The defendants purported to do this through the use of a �one-of-a-kind� computer disk that they claimed could search and identify errors in the process used by the credit reporting agencies to enter negative items onto consumers� credit reports. The Commission�s complaint alleges that the defendants� representations about the computer disk are false and deceptive.
�Consumers who find themselves with less than perfect credit histories should be wary of anyone offering a quick fix to the problem,� said Howard Beales, Director of the FTC�s Bureau of Consumer Protection. ‘Mistakes can be corrected, but there is no substitute for time and self-discipline to improve your credit report if the information is accurate.�”

Credit Repair
Credit Repair Blog

FTC Bans Bogus Operator from Credit Repair Business

i-Newswire, 2005-05-25 – In 1999, Florida Attorney Jack Schrold settled charges that he violated the FTC Act and CROA by making deceptive claims about improving consumers’ credit reports and requiring advance payment for credit repair services. The court order settling these accusations prohibited Schrold from saying he could improve substantially consumers’ credit reports by removing accurate, but negative, information that was verifiable and not obsolete, making false claims about the services he sold, charging consumers before credit repair services were finished, and violating CROA.

In 2004, at the FTC’s request, the Department of Justice initiated civil contempt proceedings against Schrold, alleging that he was violating the 1999 order. Schrold agreed to settle the contempt allegations, and as a result of that settlement the court has entered a modified order against him.

The court order announced today requires Schrold to pay $100,000 in civil penalties and permanently bars him from:

advertising, marketing, or selling any credit repair service, or assisting others to do so;
violating the FTC Act by representing directly or by implication that he is able to improve substantially consumers’ credit reports by removing negative information from them where such information is accurate, verifiable, and not obsolete; and
violating CROA.
The modified order also contains standard recordkeeping provisions designed to assist the FTC in monitoring Schrold’s compliance.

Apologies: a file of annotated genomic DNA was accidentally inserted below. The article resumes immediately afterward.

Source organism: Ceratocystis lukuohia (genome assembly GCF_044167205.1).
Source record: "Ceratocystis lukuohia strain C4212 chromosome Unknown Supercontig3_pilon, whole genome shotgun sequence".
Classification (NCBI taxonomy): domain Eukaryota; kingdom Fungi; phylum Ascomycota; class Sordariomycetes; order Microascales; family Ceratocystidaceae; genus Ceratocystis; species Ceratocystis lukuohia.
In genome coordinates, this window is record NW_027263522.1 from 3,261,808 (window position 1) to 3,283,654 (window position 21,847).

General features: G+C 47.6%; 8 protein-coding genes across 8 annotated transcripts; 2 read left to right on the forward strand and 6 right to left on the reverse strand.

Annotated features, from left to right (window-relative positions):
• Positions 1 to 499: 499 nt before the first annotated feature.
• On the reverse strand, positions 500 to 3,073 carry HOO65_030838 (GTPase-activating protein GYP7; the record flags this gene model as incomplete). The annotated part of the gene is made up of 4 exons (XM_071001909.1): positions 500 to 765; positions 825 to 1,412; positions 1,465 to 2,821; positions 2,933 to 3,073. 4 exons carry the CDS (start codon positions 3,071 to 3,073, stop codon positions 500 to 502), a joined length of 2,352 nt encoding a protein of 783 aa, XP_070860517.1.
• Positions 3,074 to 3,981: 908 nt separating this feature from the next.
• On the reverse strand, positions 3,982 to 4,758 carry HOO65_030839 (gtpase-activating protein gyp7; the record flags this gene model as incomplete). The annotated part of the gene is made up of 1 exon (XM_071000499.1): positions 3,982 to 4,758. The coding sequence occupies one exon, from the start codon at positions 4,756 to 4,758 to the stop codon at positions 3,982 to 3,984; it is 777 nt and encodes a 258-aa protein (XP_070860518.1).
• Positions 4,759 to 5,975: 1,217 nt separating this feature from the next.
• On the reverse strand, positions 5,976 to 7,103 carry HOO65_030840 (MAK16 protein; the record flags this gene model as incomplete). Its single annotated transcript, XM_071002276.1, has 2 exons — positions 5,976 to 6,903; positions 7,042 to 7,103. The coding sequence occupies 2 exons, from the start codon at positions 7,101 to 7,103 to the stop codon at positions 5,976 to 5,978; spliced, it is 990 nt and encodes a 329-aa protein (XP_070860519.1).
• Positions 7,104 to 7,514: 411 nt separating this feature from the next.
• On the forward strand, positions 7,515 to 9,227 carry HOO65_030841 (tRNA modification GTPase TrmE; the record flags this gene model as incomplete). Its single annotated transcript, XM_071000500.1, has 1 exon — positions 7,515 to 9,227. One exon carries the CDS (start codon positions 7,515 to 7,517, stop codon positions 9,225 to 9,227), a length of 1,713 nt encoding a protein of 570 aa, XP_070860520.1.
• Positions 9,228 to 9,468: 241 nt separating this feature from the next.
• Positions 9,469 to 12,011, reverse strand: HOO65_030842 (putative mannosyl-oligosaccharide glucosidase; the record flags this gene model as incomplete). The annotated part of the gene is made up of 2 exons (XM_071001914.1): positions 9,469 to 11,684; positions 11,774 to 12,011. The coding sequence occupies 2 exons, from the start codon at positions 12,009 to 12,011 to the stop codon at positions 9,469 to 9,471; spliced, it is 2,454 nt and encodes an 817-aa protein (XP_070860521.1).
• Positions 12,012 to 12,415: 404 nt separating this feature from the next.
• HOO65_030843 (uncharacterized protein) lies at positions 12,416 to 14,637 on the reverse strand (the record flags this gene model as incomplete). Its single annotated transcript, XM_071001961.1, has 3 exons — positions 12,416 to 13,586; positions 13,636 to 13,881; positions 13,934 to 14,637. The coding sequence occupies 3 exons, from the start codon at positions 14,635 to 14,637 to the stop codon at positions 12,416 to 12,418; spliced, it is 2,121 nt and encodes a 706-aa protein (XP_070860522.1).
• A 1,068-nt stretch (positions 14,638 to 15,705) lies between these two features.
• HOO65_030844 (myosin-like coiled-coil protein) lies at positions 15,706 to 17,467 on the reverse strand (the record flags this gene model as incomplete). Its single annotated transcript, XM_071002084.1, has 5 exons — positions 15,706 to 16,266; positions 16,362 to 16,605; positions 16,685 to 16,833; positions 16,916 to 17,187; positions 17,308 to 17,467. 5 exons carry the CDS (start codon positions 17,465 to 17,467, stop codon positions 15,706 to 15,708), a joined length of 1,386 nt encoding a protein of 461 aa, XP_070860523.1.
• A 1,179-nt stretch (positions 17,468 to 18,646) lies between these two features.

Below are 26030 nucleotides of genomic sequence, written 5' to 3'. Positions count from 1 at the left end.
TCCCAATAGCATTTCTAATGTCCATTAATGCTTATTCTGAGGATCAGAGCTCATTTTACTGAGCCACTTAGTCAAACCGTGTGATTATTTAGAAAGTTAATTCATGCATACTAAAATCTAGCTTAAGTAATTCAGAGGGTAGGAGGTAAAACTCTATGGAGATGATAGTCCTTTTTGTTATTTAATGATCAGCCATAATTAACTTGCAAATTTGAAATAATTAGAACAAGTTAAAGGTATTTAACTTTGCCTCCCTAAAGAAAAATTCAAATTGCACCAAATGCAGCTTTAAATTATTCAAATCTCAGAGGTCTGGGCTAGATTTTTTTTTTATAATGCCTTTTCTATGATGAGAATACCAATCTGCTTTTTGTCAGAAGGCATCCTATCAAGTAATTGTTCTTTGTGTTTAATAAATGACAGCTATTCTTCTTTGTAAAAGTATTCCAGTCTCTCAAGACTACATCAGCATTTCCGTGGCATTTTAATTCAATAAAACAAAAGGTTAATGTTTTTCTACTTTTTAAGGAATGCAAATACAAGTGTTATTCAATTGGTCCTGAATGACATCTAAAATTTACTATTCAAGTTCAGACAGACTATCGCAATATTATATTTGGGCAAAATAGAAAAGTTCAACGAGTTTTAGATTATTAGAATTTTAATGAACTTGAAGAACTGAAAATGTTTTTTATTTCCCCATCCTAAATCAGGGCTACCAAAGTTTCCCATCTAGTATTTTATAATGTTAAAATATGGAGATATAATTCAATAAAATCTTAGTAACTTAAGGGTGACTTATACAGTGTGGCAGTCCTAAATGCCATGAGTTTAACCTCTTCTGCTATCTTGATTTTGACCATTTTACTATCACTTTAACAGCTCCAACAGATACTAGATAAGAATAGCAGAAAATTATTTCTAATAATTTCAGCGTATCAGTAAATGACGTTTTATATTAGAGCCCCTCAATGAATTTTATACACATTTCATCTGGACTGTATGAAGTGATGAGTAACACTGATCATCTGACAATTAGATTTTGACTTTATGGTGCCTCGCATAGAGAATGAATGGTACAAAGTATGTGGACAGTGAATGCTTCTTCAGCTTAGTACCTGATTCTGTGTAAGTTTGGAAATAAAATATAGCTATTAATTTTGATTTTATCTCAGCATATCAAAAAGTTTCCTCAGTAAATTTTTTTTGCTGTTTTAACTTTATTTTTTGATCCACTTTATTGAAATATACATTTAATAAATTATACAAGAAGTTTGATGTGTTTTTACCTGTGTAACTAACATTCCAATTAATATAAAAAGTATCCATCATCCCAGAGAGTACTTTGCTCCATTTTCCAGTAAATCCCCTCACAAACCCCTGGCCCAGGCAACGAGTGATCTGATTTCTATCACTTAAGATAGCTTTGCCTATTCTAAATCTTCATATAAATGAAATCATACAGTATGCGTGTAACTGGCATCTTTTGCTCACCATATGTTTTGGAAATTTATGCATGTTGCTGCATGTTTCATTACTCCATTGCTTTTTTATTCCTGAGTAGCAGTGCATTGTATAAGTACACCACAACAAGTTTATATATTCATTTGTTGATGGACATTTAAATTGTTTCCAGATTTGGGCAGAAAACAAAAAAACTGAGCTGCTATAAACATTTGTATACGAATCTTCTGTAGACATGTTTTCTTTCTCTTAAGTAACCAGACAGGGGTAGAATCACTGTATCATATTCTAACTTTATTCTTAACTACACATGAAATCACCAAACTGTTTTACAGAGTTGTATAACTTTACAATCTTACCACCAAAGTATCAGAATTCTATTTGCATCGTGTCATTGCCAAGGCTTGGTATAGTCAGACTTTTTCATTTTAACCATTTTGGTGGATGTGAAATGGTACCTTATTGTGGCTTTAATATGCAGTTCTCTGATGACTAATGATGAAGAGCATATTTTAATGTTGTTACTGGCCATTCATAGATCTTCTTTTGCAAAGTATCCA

Consumers should know that nothing you can do – or pay someone to do – can legally remove negative information that is accurate, verifiable, and not obsolete from your credit report. Only time, a deliberate effort, and a plan to repay your bills will improve your credit record. If your credit reports contain inaccurate or incomplete information, however, you do have the right to have that information corrected. This is something you can do yourself. For information on disputing credit report errors and other information about your consumer credit rights, please visit the FTC’s Web site at or call the 1-877-FTC-HELP ( 1-877-382-4357 ).

The Commission vote approving the filing of the modified order was 5-0. The modified stipulated judgment and order for permanent injunction and civil penalties was filed by the United States Attorney’s Office for the Southern District of Florida and the Department of Justice’s Office of Consumer Litigation, at the request of the FTC, in the U.S. District Court for the Southern District of Florida. It was entered by the court on April 22, 2005. The matter was handled by the FTC’s Midwest Region.

Copies of the modified stipulated judgment and order are available from the FTC’s Web site at and also from the FTC’s Consumer Response Center, Room 130, 600 Pennsylvania Avenue, N.W., Washington, D.C. 20580. The FTC works for the consumer to prevent fraudulent, deceptive, and unfair business practices in the marketplace and to provide information to help consumers spot, stop, and avoid them. To file a complaint in English or Spanish ( bilingual counselors are available to take complaints ), or to get free information on any of 150 consumer topics, call toll-free, 1-877-FTC-HELP ( 1-877-382-4357 ), or use the complaint form at The FTC enters Internet, telemarketing, identity theft, and other fraud-related complaints into Consumer Sentinel, a secure, online database available to hundreds of civil and criminal law enforcement agencies in the U.S. and abroad.
Read more


Credit Repair Scam

Scams every where… Be careful. The bes way not to be a victim is to arm yourself with knowledge. Read this Credit Repair Blog